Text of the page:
Sunday, April 24, 2016

Scandinavian Defense to Nimzo-Indian

I could not have guessed the opening. We started with 1.e4 d5 2.exd5 as a Scandinavian Defence. After 2...Nf6, I threatened to hold the pawn with 3.c4. Richard McCullough offered a gambit with 3...c6. I wanted to take the pawn, but it seemed that Black could get a lot of play after 4.dxc6 Nc6. I didn't want that.

I transposed to a Panov-Botvinnik Attack with 4.c4 cxd5. The game continuation 5.Nc3 e6 6.Nf3 Bb4 7.Bd3 dxc4 8.Bxc4 led to the Nimzo-Indian Defence. No, I would not have guessed that my 1.e4 would be a Nimzo-Indian. The Caro-Kann order takes one more move by each side to reach this Nimzo-Indian position.

White busted open the position with 11.d5. The game became very sharp and tactical. White won a pawn. The pieces continued to make threat after threat. In the end Black allowed his knight to be trapped, and it was soon over.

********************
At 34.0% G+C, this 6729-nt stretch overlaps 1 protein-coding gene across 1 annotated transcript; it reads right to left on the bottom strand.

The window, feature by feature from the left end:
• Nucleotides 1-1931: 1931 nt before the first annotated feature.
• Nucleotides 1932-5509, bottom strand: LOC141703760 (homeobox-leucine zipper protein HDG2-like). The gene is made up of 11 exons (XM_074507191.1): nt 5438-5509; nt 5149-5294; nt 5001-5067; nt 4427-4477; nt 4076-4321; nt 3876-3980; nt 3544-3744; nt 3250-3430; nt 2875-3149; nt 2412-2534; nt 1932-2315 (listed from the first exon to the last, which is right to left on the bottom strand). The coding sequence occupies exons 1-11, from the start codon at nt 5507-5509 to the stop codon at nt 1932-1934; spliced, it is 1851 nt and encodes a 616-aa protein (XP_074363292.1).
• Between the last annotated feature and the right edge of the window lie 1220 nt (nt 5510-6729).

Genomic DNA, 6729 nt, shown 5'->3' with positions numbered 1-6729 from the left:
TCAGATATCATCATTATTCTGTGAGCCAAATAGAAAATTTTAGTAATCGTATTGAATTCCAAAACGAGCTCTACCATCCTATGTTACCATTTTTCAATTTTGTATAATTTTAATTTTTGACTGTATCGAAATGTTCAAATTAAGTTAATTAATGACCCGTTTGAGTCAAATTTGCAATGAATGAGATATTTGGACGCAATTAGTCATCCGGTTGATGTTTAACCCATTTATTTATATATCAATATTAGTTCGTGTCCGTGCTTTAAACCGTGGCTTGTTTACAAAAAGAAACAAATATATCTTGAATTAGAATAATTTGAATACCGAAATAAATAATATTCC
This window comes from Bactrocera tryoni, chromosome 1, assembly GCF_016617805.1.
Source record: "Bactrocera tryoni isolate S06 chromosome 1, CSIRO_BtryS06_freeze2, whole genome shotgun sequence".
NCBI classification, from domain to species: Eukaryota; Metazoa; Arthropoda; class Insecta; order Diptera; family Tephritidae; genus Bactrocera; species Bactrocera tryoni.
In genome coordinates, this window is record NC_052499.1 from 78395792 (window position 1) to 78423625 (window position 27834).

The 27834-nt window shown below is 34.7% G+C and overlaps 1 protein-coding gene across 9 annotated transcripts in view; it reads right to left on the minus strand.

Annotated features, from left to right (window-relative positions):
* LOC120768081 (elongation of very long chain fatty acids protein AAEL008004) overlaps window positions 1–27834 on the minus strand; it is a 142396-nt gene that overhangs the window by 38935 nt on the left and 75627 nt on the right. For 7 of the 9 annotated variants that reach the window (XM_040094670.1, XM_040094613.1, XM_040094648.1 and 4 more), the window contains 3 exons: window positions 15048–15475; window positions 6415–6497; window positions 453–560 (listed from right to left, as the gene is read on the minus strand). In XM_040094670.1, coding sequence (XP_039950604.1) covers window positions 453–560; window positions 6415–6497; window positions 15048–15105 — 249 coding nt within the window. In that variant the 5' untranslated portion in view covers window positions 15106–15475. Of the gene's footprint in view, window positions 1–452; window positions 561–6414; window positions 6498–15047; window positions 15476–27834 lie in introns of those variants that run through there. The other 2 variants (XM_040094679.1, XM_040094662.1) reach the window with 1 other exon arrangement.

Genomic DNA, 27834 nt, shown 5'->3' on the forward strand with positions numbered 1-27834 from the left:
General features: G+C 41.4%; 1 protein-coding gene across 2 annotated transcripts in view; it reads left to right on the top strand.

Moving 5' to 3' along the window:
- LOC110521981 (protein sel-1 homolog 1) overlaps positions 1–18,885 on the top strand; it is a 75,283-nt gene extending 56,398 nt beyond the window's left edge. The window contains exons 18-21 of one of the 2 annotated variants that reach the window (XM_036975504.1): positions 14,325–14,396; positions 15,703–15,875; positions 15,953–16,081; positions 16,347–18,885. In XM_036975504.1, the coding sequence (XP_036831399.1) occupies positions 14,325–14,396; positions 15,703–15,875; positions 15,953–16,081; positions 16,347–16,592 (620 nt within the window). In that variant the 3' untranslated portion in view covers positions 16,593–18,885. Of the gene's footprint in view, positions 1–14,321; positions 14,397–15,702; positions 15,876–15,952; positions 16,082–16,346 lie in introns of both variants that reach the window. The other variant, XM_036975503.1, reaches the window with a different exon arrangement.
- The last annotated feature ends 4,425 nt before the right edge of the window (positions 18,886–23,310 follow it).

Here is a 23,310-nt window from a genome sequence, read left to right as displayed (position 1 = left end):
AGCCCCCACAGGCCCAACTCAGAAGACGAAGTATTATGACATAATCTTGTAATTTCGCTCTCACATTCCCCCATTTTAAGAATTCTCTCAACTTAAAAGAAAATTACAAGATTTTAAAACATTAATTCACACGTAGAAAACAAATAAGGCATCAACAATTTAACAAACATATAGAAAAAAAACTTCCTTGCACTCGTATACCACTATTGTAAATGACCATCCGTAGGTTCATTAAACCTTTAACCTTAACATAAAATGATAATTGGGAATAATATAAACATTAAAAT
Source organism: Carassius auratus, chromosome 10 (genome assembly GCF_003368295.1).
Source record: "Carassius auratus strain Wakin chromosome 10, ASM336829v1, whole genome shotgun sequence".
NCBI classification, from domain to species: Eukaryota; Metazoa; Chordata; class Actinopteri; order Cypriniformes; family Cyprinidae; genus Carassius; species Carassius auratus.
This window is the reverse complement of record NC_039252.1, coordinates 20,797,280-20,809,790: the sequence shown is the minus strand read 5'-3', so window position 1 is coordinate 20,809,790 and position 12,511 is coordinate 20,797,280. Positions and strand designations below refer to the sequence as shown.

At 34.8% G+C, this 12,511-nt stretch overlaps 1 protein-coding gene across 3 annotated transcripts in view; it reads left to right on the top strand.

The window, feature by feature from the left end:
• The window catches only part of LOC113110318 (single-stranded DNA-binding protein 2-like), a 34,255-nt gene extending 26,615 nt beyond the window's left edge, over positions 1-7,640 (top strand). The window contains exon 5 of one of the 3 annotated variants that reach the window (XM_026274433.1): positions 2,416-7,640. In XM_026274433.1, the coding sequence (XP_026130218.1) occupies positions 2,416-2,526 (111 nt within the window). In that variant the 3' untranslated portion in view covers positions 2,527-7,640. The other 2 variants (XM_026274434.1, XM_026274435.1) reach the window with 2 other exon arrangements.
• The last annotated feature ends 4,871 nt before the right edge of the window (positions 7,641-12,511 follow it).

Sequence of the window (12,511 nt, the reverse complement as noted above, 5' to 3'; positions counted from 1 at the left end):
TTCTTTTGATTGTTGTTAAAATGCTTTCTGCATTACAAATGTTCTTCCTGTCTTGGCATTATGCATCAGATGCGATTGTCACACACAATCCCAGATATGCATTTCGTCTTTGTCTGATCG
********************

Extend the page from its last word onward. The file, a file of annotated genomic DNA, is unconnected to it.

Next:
Sawyer - McCullough (1719), corr APCT P-388, 1978 begins 1.e4 d5 2.exd5 Nf6 3.c4 c6 4.d4 cxd5 5.Nc3 e6 6.Nf3 Bb4 7.Bd3 dxc4 8.Bxc4 0-0 9.0-0 Nbd7 10.Qe2 b6 11.d5 Bxc3 12.dxe6 fxe6 [12...Bb4 13.exd7 Qxd7 14.Bg5+/=] 13.Qxe6+ Kh8 14.bxc3 Nc5 15.Qe2 Re8 [15...Bg4 16.h3+/=] 16.Ng5 Qe7 17.Qc2 [17.Qxe7 Rxe7 18.Be3 Bb7 19.Rfe1+/-] 17...g6? [17...Ba6 18.Bxa6 Nxa6 19.Be3+/-] 18.Nf7+ Kg8 19.Nd6+ Be6 20.Bxe6+ Qxe6 21.Nxe8 Rxe8 22.Be3 Nce4 23.Qb3 Nd5 24.Bd4?! [24.Rfe1!+-] 24...Nd2 25.Rae1 Nxb3 26.Rxe6 Rxe6 27.axb3 Re2 28.Rc1 Kf7 29.Kf1 Rb2 30.c4 Rd2 31.Be5 Nb4 32.Bc3 Rxf2+ 33.Kxf2 Nd3+ 34.Ke3 Nxc1 35.b4 Nb3 36.Kd3 Nc1+ 37.Ke4 Na2? [37...Ke6 38.Bd2+/=] 38.Bd2 Ke6 39.Kd4 Kd6 40.c5+ bxc5+ 41.bxc5+ 1-0


You may also like: King Pawn (1.e4 e5) and Sicilian (1.e4 c5)
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